I yelled at my 3 year old

It’s been almost two hours and I’m still having trouble shaking this funk. I lost it on Hugo this morning, and I feel terrible.

Hugo has only been three for a few weeks and it feels like a whole new world. He is so defiant and seems hell bent on testing us every chance he gets. My usual tactics have become less potent in influencing his behavior.

When dealing with two year old Go’s bad behavior, I found it effective to do one or a combination of the following:

  • Count slowly to 3 with a time out implied if we reached 3 (we never did).
  • Time outs in his room for a couple of minutes (mentioning a time out usually made them unnecessary).
  • Giving him choices and decision making power whenever possible, such as with activities, clothes, etc.
  • Listening to him and explaining the reasons why I need him to do something.
  • Creating simple consequences if he refused to do what he was asked.

There may be more, that’s all I can think of right now. But it hasn’t been working lately. Before I tell you what I did this morning, I need to preface it with a little background.

Eggs Everywhere

I don’t lose my temper very often. In our house, I always encourage patience and peaceful discipline. It’s so rare for me to completely lose it and yell that my son is still reenacting a scene from when he was around 18 months old when I did just that. We had gone grocery shopping alone and I was furiously trying to put all the perishable food away before Hugo could “help” and possibly ruin the food.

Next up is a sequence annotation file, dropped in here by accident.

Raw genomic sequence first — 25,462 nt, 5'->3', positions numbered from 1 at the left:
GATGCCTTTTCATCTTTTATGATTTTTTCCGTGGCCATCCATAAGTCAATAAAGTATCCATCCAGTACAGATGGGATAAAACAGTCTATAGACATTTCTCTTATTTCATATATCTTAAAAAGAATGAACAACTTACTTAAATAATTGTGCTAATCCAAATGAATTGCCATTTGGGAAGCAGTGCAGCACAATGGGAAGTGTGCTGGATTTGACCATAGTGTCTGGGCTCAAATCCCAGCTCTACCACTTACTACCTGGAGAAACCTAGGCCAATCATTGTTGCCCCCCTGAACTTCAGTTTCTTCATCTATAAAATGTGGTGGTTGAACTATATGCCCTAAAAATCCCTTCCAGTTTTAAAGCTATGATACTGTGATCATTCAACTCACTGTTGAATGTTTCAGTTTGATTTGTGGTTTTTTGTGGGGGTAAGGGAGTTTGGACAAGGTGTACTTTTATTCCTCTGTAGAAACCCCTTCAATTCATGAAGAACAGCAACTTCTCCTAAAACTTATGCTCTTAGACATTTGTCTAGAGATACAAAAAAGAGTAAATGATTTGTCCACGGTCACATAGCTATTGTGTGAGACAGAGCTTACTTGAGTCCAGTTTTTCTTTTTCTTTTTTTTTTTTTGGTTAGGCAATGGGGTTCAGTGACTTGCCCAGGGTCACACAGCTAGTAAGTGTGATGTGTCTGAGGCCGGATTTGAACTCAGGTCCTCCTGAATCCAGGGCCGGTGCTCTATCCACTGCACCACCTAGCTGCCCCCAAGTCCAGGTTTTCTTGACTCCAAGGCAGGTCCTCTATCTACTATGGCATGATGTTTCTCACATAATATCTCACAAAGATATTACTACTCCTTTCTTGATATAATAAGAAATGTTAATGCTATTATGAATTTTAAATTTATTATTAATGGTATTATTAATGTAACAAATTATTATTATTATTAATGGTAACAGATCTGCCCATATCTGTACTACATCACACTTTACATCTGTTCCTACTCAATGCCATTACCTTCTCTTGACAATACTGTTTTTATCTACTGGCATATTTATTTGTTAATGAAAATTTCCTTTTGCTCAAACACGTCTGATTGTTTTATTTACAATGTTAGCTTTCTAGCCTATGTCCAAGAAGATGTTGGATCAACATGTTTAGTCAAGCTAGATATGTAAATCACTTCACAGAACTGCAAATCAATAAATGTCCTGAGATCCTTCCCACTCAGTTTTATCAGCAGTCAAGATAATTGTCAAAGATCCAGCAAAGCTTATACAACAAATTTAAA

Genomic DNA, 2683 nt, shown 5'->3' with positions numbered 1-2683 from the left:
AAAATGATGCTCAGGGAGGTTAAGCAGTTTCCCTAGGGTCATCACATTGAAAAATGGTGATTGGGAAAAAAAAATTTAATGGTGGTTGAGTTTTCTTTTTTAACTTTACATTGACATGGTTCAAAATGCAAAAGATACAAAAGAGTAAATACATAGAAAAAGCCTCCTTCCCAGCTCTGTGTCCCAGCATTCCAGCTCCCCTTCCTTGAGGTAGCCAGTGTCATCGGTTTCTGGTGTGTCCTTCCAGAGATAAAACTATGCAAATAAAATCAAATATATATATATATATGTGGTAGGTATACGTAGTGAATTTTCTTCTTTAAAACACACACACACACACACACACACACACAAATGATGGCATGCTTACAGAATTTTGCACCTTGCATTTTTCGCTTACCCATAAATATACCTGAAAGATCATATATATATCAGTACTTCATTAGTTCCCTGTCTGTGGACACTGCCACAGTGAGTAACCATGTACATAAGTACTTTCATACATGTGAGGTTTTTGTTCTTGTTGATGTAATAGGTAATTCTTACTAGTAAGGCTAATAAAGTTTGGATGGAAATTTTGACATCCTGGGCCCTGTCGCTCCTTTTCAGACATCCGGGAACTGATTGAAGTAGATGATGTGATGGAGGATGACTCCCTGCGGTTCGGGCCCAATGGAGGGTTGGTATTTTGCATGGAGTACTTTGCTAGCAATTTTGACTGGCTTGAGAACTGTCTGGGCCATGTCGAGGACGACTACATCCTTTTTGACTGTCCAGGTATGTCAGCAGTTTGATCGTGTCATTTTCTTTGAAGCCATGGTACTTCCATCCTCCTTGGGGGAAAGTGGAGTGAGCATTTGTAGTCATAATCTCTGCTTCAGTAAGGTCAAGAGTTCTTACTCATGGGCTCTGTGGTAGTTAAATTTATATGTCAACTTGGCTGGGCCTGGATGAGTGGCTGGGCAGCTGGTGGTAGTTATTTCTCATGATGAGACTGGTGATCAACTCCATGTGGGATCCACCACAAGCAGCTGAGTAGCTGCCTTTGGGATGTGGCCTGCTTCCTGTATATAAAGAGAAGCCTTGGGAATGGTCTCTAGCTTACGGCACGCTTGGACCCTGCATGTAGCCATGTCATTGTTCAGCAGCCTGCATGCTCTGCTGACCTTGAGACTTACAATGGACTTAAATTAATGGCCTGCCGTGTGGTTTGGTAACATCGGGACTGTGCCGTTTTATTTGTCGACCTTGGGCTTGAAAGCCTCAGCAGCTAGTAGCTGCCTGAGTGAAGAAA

The last thing I needed to put away was the eggs, and just as I went to grab them, Hugo took the bag and threw them to the floor. I saw red. I yelled. Ever since that day, Hugo has pretended to make a mess with the eggs and clean them up off the floor. So I guess it made an impression.

Then today

Today, I told him we were leaving for school when his cartoon was over, as usual. I started the car, brought the coats and shoes into the living room where he could see them, as usual. I had to threaten to turn off the TV before he allowed me to put his shoes on. This is also not unusual.

But then, he told me he was taking his shoes off, and kicked one of them off. I was incredulous. I counted to three – still defiant. I said he didn’t want to start the day with a time out – no response but an angry grunt. He braced his cup against the tray on his booster seat and refused to let me take it off. He said he was staying home even if I left. I removed the tray and gently lifted him to the floor, still trying to reason with him. Then he pulled his arm out of the coat I was trying to get him into and I snapped.